page-image

 

 

The Religion & Culture Web Forum

Commentary Footnotes
March 2006, Trading Faces: A Case Study in the Science of Identity, Aesthetics, Ethics:

Imputability, Ascription, Responsibility: Moral Identity and Organ Transplantation

by William Schweiker, University of Chicago

1 The conditions for ascription and imputation of responsibility as well as the means (social/linguistic) and limits on these ways of identifying a responsible agent are of course hotly debated by philosophers and theologians. For my own take on these matters see William Schweiker, Responsibility and Christian Ethics (Cambridge: Cambridge University Press, 1995).

2 On this point I have been persuaded by the hermeneutical turn in accounts of subjectivity as found, for instance, in the work of Paul Ricoeur. See his One Self as Another, trans. K. Blamey (Chicago, IL: The University of Chicago Press, 1992).

3 See most recently, Emmanuel Levinas, Humanism of the Other, trans. N. Poller, intro. R. A. Cohen (Chicago, IL: University of Illinois Press, 2003).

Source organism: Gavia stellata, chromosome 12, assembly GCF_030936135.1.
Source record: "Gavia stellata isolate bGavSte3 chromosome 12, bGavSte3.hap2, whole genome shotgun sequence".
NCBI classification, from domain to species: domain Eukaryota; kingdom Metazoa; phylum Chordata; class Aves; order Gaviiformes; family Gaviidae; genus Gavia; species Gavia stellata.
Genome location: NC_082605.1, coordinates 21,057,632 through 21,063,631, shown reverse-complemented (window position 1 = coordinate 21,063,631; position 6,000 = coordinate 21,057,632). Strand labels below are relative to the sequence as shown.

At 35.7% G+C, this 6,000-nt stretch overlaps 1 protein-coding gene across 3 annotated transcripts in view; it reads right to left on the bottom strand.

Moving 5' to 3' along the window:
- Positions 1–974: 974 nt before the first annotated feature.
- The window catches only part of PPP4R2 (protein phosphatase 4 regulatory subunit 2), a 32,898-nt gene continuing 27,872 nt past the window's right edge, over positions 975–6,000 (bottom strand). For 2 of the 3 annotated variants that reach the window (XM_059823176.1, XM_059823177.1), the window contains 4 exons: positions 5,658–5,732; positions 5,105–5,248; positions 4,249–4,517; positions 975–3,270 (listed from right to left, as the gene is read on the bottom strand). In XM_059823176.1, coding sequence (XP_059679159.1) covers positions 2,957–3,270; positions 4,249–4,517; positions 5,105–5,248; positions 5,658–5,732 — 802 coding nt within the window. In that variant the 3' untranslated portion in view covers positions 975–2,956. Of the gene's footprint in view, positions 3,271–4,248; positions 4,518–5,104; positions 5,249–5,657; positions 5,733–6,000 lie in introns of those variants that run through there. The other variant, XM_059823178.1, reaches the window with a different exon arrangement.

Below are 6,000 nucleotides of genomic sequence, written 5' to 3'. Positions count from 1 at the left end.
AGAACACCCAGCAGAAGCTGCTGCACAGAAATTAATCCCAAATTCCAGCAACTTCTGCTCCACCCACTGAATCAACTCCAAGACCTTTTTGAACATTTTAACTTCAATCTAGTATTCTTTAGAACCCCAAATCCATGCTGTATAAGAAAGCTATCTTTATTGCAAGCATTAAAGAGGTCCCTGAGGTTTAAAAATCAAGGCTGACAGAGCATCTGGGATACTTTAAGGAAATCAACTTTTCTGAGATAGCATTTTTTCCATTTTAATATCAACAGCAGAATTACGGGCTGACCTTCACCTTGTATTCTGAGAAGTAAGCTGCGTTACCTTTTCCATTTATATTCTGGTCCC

4 For the use of cultural and religious sources in moral understanding and their importance for advancing a renewed from of humanism in a global context, see William Schweiker, Theological Ethics and Global Dynamics: In the Time of Many Worlds (Oxford: Blackwell Publishing, 2004). Also see Humanity Before God: Contemporary Faces of Jewish, Christian and Islamic Ethics, ed. M. Johnson, K. Jung, and W. Schweiker (Minneapolis, MN: Fortress Press, 2006).

Commentary Footnotes
March 2006, Trading Faces: A Case Study in the Science of Identity, Aesthetics, Ethics:

Transplantation And Restoration

by Brian Soucek, University of Chicago

1 L. Frank Baum, The Tin Woodman of Oz, chap. 2. Online at: http://www.gutenberg.org/dirs/etext97/12woz10h.htm.

2 Christopher Thomas Scott, interviewed by Terry Gross on Fresh Air from WHYY, 14 February 2006. Online at: http://www.npr.org/templates/story/story.php?storyId=5204335.

3 Andrew Oddy, “Conservation and Restoration,” Grove Art Online, Oxford University Press, http://www.groveart.com.

4 Gregory Currie offers arguments (underappreciated ones, I believe) about the value copies might have even for those who think the meaning and value of a work of art are constituted by the work’s context. His argument suggests that painting and sculpture should be treated more like music and literature, where manuscripts are not (aesthetically) privileged. See Currie, An Ontology of Art (New York: St. Martin’s Press, 1989).



#